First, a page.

“Only 22% of primary care physicians and 42% of cardiologists felt adequately prepared to assess cardiovascular disease risk in women.
“In women with cardiovascular disease, there are continued sex disparities in their diagnosis, treatment and management, resulting in worse outcomes for women compared to their male counterparts. As a result, we continue to see higher mortality rates and re-hospitalizations in women than in men.”
5. 2020: “I want to see more people giving the gift of life. Become a regular blood donor. Register to be an organ donor. Support your local hospital’s COVID-19 fund. Donate to Doctors Without Borders (Médecins Sans Frontières)whose mission is to provide life-saving medical humanitarian relief. My own family physician spent 14 years of her career working overseas with this amazing non-profit organization, which I’ve always thought says a lot about her as a person compared to my (now former) family doc who opened up an all-cash Botox clinic within her family practice. Meanwhile, important grassroot groups have taken a catastrophic funding hit this year because of the pandemic. Please consider helping them. 2021 UPDATE: According to The Giving Report from Canada Helps, overall charitable donations in the past year declined again, yet online giving increased. If you have a favourite local non-profit whose work you appreciate, this is the time to let them know how much by donating what you can.
This year, I’d like to add one more wish for a Christmas gift that doesn’t ever come in a gift box:
6. 2021: “I want the diagnosis of “heart FAILURE” to get a new name.” I don’t care what the new name is, I just want doctors to stop telling heart patients with a straight face as if they don’t hear the words they’re actually saying out loud: “You have heart FAILURE!” See also: “Would You Drive Your Car if its Brakes were “Failing?“
As the late great pioneer cardiologist Dr. Bernard Lown often warned his colleagues, doctors shouldn’t ever deliberately use words that hurt. Some heart failure clinics have already begun this change. Where I live, three of our regional hospitals now have renamed their Heart Failure Clinics as Heart FUNCTION Clinics. That’s a start. The clinic names, the signage, the conference and medical journal names (e.g. “The Journal of Cardiac FAILURE”) – all of them MUST change. Yet I know that none of those changes will matter if the words doctors continue to use when announcing this diagnosis to their patients are still “You have heart FAILURE.” See also: ““Is It Finally Time to Change the Name ‘Heart FAILURE’?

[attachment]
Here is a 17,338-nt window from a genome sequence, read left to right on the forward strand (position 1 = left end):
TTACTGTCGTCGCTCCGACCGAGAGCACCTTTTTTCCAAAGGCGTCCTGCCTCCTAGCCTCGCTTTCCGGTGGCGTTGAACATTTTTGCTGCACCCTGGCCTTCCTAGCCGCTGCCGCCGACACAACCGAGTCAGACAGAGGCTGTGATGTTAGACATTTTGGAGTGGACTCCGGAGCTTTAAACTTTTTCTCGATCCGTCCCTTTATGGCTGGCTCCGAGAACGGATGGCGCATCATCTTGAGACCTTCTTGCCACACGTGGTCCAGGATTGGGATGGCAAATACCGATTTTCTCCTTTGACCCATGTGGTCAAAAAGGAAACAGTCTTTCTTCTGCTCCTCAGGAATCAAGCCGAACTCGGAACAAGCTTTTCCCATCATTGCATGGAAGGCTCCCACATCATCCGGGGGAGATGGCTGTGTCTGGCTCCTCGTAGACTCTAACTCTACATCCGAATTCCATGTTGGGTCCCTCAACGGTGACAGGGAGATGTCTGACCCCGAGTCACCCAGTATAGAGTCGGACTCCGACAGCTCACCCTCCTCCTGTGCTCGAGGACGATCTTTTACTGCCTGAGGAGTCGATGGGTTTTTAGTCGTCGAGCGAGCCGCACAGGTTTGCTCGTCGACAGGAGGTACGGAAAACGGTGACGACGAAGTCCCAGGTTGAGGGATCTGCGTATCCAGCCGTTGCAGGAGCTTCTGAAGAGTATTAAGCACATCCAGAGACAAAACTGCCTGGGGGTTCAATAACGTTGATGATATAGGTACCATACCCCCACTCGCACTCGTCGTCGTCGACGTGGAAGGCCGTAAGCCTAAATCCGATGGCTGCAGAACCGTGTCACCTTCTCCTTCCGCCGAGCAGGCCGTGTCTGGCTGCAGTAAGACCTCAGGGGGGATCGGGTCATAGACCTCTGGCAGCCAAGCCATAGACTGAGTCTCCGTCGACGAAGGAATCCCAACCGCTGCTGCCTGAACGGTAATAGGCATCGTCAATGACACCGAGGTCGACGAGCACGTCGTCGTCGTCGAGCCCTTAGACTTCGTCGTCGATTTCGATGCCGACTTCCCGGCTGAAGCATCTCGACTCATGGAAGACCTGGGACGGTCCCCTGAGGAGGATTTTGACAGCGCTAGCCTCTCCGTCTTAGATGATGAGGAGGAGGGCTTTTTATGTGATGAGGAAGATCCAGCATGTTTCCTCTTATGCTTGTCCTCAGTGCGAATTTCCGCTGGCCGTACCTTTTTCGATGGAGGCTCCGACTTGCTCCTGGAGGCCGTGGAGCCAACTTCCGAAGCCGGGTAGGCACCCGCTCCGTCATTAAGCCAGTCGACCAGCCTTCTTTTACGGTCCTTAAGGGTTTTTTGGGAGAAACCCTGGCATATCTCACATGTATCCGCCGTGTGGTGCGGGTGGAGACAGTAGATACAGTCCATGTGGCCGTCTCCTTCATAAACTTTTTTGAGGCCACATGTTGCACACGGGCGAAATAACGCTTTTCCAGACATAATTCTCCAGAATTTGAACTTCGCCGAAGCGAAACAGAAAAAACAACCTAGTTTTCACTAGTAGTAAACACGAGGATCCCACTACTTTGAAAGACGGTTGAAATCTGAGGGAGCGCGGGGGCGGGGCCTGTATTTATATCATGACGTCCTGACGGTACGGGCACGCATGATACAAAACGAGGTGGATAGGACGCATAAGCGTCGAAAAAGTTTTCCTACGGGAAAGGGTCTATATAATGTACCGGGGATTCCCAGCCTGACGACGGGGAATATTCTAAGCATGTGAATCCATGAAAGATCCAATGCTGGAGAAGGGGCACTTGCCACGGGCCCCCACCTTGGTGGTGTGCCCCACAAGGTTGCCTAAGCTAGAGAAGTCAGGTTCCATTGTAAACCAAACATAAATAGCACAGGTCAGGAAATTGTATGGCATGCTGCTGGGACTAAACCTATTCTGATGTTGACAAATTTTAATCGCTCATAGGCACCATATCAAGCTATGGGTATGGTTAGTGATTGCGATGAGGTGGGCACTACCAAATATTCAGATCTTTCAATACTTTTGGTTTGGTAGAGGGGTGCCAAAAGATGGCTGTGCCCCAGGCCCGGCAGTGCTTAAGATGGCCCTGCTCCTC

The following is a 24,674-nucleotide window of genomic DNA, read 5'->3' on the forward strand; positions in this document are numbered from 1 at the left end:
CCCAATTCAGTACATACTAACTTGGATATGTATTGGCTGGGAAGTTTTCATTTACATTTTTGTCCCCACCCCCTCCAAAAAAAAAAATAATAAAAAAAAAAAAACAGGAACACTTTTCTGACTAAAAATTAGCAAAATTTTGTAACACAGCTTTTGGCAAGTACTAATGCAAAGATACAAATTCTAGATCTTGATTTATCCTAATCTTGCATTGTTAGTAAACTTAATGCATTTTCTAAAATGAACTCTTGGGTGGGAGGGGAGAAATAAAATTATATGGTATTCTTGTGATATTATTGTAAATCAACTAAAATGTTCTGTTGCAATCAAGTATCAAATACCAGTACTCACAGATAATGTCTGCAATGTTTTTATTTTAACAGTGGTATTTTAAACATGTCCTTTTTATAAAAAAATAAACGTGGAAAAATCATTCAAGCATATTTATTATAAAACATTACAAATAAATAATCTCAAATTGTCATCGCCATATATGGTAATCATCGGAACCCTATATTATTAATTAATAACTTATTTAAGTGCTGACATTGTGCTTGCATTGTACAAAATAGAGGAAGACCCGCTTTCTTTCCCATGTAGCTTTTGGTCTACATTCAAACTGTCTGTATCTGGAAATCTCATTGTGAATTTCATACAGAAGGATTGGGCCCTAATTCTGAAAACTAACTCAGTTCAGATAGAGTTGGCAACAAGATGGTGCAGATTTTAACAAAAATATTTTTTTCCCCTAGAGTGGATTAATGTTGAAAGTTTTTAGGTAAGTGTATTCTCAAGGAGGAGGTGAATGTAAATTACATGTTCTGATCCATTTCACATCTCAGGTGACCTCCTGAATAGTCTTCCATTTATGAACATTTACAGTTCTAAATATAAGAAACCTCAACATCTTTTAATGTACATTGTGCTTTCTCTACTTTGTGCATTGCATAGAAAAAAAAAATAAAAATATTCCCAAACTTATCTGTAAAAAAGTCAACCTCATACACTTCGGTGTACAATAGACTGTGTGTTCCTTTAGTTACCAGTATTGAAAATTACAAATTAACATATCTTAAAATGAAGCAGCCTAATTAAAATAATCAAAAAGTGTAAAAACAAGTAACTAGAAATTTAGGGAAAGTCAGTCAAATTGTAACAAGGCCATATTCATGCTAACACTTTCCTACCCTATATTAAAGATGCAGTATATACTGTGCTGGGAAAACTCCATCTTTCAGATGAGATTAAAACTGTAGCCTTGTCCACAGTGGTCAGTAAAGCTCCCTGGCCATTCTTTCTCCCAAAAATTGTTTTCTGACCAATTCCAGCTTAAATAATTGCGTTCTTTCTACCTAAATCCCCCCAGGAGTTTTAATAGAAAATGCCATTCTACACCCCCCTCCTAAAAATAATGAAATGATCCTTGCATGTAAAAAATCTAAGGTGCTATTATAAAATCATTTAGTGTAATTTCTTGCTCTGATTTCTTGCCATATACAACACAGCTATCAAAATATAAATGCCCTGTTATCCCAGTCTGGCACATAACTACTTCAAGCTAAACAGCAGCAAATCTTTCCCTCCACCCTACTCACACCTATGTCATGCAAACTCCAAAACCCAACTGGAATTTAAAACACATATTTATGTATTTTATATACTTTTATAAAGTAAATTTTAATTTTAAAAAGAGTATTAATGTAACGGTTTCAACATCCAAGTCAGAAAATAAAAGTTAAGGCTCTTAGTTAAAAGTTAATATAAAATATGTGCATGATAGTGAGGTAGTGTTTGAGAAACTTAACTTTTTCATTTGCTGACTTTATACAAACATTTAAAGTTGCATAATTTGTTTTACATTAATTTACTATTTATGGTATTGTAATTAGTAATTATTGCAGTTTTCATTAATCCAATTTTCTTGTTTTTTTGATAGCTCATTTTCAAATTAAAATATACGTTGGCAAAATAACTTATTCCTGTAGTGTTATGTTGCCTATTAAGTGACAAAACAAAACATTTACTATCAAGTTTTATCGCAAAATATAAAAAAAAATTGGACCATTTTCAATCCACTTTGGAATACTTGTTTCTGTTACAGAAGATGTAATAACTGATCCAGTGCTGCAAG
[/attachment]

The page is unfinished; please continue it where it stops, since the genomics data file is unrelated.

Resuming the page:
I’ve been lobbying for this correction for years, along with a growing number of thoughtful cardiologists, I’m happy to say. Harvard cardiologist Dr. Lynne Warner Stevenson, for example, also wants to see the end of the name heart FAILURE:
“We have to call it something else! The term ‘heart failure’ denotes a hopeless defeat that may limit our ability to encourage patients to live their lives. Words are hugely powerful.”
The reason for NOT changing this dreadful name seems to be some variation of “This is what it’s always been called” – a feeble excuse indeed. Yet heart FAILURE is itself the replacement name for its older name, “dropsy”. We have many examples in medicine of disease names that have changed over the years when deemed to be no longer appropriate (stroke was once known as apoplexy; tuberculosis used to be called consumption; HIV/Aids was GRID (Gay-Related Immune Deficiency – even though about half of the people diagnosed with the syndrome were NOT gay). And scientific journal publishers can and do change the names of their journals when they want to (e.g. Behavior Analyst is now Perspectives on Behavior Science, BMC Genetics is now BMC Genomics, etc. etc. etc.)
I’m hoping that Santa will deliver some good news by next season. . .
Meanwhile, whatever you find under your own tree this Christmas, and no matter how different this year’s holiday season may feel compared to any other year, I hope you’ll take many moments to enjoy the magical lights, sounds, traditions and spirit of what you enjoy about this special season with those you love.
Take care, and please stay safe this holiday. . .
1. Newman-Toker DE et al. “Rate of diagnostic errors and serious misdiagnosis-related harms for major vascular events, infections, and cancers: toward a national incidence estimate using the “Big Three.” Diagnosis (Berl). May 14, 2020.
2. Lin Shen et al. “Harnessing Event Report Data to Identify Diagnostic Error During the COVID-19 Pandemic“,
The Joint Commission Journal on Quality and Patient Safety, 2021.
3. Heather M. Johnson, Celina E. Gorre, Amy Friedrich-Karnik, Martha Gulati, “Addressing the Bias in Cardiovascular Care: Missed & Delayed Diagnosis of Cardiovascular Disease in Women“, American Journal of Preventive Cardiology, 2021.
Q: Is there something on your own wish list this Christmas that doesn’t come in a gift box?
NOTE FROM CAROLYN: Speaking of grandbabies. . . on the dedication page of my book, “A Woman’s Guide to Living with Heart Disease” (Johns Hopkins University Press), I wrote this to my granddaughter:
“To my darling grandbaby, Everly Rose: On the day you were born, one of my Heart Sisters blog readers predicted, ‘This precious little child will do more good for your heart than anything your cardiologist could ever prescribe for you.’ She was right!”
This book is available at your local library or favourite bookstore (please support your local neighbourhood shops!) or order it online (paperback, hardcover or e-book) at Amazon – or order it directly from Johns Hopkins University Press (and use their code HTWN to save 20% off the list price).